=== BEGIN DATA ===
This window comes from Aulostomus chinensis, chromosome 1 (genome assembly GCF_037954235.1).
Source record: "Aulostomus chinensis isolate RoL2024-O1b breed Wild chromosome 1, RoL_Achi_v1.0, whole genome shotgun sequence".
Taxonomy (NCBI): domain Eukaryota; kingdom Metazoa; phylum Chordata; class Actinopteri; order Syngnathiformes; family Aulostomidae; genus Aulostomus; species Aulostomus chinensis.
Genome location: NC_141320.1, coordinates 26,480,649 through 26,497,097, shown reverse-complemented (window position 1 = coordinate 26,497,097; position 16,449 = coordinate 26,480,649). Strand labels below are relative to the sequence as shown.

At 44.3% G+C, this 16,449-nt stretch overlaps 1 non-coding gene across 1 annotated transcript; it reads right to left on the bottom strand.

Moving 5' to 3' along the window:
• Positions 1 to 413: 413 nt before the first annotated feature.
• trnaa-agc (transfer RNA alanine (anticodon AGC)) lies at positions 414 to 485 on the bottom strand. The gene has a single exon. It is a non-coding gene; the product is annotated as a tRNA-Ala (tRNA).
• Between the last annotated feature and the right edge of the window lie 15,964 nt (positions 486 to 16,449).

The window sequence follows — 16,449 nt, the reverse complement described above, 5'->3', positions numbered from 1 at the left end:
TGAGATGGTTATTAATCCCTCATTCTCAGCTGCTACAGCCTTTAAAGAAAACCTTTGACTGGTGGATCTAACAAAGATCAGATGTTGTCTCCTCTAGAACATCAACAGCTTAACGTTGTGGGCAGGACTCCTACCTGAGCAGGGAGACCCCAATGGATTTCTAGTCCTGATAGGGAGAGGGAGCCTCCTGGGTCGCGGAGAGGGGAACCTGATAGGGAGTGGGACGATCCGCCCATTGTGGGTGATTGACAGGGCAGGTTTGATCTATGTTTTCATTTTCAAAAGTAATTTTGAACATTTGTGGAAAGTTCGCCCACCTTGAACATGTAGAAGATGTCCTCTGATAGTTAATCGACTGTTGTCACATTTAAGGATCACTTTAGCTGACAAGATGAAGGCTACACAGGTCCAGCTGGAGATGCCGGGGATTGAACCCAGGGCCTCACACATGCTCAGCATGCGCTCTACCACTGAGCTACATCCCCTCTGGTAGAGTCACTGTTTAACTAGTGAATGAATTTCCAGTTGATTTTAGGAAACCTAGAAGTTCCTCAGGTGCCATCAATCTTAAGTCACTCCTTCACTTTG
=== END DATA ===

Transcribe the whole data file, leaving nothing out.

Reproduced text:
This window comes from Aulostomus chinensis, chromosome 1 (genome assembly GCF_037954235.1).
Source record: "Aulostomus chinensis isolate RoL2024-O1b breed Wild chromosome 1, RoL_Achi_v1.0, whole genome shotgun sequence".
Taxonomy (NCBI): domain Eukaryota; kingdom Metazoa; phylum Chordata; class Actinopteri; order Syngnathiformes; family Aulostomidae; genus Aulostomus; species Aulostomus chinensis.
Genome location: NC_141320.1, coordinates 26,480,649 through 26,497,097, shown reverse-complemented (window position 1 = coordinate 26,497,097; position 16,449 = coordinate 26,480,649). Strand labels below are relative to the sequence as shown.

At 44.3% G+C, this 16,449-nt stretch overlaps 1 non-coding gene across 1 annotated transcript; it reads right to left on the bottom strand.

Moving 5' to 3' along the window:
• Positions 1 to 413: 413 nt before the first annotated feature.
• trnaa-agc (transfer RNA alanine (anticodon AGC)) lies at positions 414 to 485 on the bottom strand. The gene has a single exon. It is a non-coding gene; the product is annotated as a tRNA-Ala (tRNA).
• Between the last annotated feature and the right edge of the window lie 15,964 nt (positions 486 to 16,449).

The window sequence follows — 16,449 nt, the reverse complement described above, 5'->3', positions numbered from 1 at the left end:
TGAGATGGTTATTAATCCCTCATTCTCAGCTGCTACAGCCTTTAAAGAAAACCTTTGACTGGTGGATCTAACAAAGATCAGATGTTGTCTCCTCTAGAACATCAACAGCTTAACGTTGTGGGCAGGACTCCTACCTGAGCAGGGAGACCCCAATGGATTTCTAGTCCTGATAGGGAGAGGGAGCCTCCTGGGTCGCGGAGAGGGGAACCTGATAGGGAGTGGGACGATCCGCCCATTGTGGGTGATTGACAGGGCAGGTTTGATCTATGTTTTCATTTTCAAAAGTAATTTTGAACATTTGTGGAAAGTTCGCCCACCTTGAACATGTAGAAGATGTCCTCTGATAGTTAATCGACTGTTGTCACATTTAAGGATCACTTTAGCTGACAAGATGAAGGCTACACAGGTCCAGCTGGAGATGCCGGGGATTGAACCCAGGGCCTCACACATGCTCAGCATGCGCTCTACCACTGAGCTACATCCCCTCTGGTAGAGTCACTGTTTAACTAGTGAATGAATTTCCAGTTGATTTTAGGAAACCTAGAAGTTCCTCAGGTGCCATCAATCTTAAGTCACTCCTTCACTTTG